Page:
Good For You, Steve Spurrier
By BJ Bennett
Follow us at Twitter.com/SouthernPigskin. Become a fan at the SouthernPigskin.com Facebook Page
Spurrier is the bitter-beer-face making, visor-throwing cynic who gives all of us watching at home someone to relate to.
Some in the SEC are finger-pointing Steve Spurrier's way after his most recent controversial comments, this time regarding his top league rival Georgia and Alabama's Nick Saban. The head ball coach recently took a dig at the Bulldogs off-the-field problems, talking of how he would rather play UGA early in the season as they normally have two or three players suspended. He also teed off a little on Saban, explaining how if he wants to be one of the greatest coaches in college football he needs to have success somewhere that doesn't have a tradition of winning.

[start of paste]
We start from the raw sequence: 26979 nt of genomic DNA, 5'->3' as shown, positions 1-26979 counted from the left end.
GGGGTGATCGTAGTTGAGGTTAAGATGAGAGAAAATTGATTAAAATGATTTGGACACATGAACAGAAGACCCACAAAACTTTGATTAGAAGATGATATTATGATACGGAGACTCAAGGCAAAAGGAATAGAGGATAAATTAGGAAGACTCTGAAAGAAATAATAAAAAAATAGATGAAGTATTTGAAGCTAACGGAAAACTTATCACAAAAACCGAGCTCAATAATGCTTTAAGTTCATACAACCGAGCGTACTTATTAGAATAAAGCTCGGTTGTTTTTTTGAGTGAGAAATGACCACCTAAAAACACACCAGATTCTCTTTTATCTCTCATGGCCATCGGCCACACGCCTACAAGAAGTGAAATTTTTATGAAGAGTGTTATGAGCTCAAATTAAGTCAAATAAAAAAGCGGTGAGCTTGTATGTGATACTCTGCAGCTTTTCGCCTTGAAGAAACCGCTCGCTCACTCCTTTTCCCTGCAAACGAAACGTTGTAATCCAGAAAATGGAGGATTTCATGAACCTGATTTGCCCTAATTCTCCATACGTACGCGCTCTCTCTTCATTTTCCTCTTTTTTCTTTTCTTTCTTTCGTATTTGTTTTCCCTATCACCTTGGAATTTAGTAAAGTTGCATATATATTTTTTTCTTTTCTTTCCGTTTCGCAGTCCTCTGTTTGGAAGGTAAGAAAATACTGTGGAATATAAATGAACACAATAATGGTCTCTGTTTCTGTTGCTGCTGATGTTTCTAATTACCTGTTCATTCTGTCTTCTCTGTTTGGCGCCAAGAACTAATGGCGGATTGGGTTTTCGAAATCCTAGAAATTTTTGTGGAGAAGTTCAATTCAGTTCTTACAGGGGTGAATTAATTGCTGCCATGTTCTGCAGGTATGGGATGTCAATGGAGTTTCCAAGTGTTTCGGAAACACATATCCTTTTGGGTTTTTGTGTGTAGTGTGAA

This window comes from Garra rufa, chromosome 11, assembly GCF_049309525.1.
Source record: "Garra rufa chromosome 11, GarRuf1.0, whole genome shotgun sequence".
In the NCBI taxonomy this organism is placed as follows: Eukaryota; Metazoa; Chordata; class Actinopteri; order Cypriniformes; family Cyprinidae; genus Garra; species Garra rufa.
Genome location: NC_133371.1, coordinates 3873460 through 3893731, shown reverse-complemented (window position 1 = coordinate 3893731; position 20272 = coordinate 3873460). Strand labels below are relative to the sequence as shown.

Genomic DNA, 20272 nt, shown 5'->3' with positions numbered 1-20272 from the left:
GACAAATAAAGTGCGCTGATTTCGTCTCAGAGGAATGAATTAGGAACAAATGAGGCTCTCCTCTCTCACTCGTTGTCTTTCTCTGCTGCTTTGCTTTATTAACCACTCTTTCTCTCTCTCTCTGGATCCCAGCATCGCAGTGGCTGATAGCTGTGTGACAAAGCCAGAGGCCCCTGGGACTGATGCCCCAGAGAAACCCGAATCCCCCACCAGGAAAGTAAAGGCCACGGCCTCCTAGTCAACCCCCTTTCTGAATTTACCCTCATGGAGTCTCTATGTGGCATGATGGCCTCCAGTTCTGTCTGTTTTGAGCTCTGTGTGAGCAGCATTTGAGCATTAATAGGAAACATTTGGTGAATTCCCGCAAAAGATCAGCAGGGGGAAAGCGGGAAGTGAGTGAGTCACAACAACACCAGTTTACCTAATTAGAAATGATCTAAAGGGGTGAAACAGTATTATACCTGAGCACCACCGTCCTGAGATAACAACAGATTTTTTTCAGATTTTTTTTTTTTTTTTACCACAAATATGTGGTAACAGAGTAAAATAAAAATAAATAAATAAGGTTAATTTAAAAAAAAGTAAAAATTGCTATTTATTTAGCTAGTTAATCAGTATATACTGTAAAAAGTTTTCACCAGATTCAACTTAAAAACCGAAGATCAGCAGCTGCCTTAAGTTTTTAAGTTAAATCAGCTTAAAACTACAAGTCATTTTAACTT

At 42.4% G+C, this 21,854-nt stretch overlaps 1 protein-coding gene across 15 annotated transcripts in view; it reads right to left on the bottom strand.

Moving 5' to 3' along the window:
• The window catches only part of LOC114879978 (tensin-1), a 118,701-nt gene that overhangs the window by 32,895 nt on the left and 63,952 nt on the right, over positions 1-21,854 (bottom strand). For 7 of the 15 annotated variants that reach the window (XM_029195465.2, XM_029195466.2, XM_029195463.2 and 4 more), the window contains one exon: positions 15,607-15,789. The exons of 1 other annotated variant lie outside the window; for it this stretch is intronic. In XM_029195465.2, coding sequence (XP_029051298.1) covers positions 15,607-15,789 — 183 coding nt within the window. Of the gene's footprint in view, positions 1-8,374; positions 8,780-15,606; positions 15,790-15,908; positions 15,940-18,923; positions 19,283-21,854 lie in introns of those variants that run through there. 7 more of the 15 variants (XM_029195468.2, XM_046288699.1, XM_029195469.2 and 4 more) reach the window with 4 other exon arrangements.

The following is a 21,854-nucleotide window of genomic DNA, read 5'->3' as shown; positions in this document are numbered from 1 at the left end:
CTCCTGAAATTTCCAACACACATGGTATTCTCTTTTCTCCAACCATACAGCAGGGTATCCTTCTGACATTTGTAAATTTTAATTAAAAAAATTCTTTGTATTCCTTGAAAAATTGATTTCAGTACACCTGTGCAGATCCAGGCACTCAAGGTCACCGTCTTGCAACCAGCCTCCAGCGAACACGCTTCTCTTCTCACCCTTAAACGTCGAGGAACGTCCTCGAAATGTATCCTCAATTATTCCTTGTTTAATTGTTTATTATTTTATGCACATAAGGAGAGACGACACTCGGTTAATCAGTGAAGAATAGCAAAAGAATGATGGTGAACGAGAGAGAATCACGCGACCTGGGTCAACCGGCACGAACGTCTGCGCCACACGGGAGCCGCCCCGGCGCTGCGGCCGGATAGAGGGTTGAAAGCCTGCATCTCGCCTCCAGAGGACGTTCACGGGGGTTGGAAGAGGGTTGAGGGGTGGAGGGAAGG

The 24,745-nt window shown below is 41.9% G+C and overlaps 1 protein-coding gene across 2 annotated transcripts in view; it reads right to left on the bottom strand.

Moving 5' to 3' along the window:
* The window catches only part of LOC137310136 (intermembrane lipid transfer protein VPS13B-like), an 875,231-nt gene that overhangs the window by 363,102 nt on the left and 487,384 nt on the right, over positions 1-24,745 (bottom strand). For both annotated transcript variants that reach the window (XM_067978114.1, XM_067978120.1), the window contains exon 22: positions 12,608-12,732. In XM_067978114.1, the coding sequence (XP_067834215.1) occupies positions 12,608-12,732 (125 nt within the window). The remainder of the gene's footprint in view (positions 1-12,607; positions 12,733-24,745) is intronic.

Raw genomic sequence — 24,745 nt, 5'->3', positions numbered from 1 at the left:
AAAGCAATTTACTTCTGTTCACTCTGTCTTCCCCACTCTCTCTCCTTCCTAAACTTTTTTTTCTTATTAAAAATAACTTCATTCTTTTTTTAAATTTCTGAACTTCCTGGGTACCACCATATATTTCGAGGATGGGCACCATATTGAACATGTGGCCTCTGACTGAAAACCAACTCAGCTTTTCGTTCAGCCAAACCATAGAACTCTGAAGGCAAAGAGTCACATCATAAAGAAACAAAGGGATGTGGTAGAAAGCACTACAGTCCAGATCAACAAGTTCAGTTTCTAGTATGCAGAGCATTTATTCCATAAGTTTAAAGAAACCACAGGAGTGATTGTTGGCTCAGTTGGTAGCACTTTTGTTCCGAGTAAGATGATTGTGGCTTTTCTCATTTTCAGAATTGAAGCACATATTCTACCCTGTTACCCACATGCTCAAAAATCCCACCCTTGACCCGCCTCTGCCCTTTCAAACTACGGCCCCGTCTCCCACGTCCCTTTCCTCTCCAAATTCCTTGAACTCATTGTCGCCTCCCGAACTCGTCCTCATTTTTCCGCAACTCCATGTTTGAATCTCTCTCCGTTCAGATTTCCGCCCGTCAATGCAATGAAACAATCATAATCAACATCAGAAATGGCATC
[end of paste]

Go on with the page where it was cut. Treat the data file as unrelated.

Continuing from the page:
It's not like this is anything new. And furthermore, it's good to see Spurrier returning to his milk-spilling, pot-stirring ways.
Spurrier, at his best, is bold, confident and presumptuous. This is the same guy who gave new meaning to rival's FSU initials, provided us with a memorable Tennessee-specific spelling lesson and once shook his head at the tragedy of the loss of all of Auburn's coloring books following a library fire on campus. Spurrier is the bitter-beer-face making, visor-throwing cynic who gives all of us watching at home someone to relate to. He's the oldest coach in the SEC, but oftentimes acts the youngest. And why not?